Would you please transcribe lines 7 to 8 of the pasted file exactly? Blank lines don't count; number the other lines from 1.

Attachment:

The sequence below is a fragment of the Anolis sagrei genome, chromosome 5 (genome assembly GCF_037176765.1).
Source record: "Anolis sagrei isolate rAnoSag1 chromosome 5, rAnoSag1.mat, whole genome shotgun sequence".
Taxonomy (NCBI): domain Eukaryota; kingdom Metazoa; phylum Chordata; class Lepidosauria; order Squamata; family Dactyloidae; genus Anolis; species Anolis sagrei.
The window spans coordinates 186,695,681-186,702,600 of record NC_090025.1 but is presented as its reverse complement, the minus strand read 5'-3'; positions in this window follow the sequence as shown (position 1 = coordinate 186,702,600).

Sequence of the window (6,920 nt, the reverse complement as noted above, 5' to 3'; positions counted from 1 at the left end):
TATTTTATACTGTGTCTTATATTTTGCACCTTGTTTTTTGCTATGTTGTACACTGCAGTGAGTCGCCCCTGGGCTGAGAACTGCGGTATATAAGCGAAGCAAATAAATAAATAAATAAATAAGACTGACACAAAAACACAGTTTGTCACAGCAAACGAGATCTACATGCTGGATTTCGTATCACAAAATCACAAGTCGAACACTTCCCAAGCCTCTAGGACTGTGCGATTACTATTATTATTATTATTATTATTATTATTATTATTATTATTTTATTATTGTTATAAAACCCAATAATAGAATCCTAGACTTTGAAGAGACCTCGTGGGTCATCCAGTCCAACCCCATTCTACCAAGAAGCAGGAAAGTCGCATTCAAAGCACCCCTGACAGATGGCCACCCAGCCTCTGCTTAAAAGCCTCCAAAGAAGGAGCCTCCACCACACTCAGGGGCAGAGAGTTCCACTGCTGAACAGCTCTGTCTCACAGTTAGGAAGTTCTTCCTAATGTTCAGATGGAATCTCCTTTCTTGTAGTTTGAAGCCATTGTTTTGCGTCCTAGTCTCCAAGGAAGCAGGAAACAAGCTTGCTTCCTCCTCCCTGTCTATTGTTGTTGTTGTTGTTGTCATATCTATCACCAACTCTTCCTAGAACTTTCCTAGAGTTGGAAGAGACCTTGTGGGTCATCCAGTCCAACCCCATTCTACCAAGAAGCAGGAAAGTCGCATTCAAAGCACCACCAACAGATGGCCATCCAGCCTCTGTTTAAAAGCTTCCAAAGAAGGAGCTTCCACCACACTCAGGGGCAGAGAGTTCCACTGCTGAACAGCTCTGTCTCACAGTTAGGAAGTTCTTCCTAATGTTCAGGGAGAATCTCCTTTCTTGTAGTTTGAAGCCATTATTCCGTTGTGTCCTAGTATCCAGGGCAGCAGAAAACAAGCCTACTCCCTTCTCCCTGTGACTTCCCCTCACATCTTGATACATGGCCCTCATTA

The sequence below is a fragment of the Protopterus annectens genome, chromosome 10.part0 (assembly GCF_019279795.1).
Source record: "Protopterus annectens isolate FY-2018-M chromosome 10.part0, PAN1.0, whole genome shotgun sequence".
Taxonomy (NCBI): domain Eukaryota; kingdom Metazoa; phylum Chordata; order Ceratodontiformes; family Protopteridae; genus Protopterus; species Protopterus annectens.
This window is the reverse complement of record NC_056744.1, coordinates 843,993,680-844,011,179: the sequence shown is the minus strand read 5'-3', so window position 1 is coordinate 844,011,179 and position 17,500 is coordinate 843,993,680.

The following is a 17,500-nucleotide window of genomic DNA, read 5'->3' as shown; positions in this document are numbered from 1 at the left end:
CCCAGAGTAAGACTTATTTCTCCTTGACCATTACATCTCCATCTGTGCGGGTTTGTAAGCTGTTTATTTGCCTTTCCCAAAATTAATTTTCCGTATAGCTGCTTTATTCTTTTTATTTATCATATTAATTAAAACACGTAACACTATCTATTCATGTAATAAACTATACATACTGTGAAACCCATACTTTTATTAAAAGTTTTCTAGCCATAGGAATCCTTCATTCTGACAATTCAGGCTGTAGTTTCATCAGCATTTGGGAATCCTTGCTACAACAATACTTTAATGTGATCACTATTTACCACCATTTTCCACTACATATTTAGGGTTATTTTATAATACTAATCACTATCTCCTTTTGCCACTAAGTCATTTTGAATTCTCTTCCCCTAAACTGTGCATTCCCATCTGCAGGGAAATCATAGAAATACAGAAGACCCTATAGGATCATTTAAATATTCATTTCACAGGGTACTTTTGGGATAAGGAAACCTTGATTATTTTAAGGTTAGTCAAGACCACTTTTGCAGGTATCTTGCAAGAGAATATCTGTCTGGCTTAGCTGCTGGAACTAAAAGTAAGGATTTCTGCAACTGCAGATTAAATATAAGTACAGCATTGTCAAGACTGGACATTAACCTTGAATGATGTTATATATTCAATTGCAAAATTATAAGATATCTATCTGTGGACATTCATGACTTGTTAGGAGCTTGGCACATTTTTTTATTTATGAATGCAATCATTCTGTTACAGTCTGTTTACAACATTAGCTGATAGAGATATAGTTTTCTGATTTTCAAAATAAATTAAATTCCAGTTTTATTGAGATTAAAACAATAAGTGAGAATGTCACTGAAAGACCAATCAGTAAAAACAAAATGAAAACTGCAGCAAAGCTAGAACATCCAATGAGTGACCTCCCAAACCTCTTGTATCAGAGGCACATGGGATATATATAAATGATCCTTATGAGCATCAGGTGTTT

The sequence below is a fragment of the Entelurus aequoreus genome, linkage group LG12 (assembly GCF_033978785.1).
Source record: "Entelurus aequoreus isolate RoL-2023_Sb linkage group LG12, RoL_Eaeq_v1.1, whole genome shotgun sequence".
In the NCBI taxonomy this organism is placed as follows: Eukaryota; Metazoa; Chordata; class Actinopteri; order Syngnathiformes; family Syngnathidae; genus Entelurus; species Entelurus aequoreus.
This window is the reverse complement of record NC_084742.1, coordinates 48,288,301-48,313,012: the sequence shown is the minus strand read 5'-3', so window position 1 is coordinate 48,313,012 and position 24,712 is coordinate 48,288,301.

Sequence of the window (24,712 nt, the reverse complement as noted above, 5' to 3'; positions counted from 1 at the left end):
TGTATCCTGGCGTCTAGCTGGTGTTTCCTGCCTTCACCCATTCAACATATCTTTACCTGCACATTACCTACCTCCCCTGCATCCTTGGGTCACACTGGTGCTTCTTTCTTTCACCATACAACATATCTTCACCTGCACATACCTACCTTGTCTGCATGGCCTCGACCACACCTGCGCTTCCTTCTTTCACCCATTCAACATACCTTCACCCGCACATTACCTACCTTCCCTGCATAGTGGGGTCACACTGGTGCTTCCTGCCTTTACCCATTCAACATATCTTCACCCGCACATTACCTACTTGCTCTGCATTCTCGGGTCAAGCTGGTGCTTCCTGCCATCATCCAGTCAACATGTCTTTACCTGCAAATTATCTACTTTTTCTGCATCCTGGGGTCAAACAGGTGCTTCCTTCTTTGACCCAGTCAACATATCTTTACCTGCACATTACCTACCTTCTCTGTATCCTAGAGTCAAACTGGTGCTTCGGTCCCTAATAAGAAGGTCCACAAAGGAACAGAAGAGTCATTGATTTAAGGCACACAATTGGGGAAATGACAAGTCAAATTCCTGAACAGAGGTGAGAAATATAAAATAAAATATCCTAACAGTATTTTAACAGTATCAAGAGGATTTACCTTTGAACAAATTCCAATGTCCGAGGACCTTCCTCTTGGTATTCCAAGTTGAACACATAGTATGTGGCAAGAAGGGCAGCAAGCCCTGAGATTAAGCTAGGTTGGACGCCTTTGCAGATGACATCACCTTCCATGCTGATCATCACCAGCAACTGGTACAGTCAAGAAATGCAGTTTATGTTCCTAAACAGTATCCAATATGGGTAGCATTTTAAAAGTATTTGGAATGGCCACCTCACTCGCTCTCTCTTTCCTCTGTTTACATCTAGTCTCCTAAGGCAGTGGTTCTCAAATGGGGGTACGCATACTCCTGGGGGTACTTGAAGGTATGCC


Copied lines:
The sequence below is a fragment of the Protopterus annectens genome, chromosome 10.part0 (assembly GCF_019279795.1).
Source record: "Protopterus annectens isolate FY-2018-M chromosome 10.part0, PAN1.0, whole genome shotgun sequence".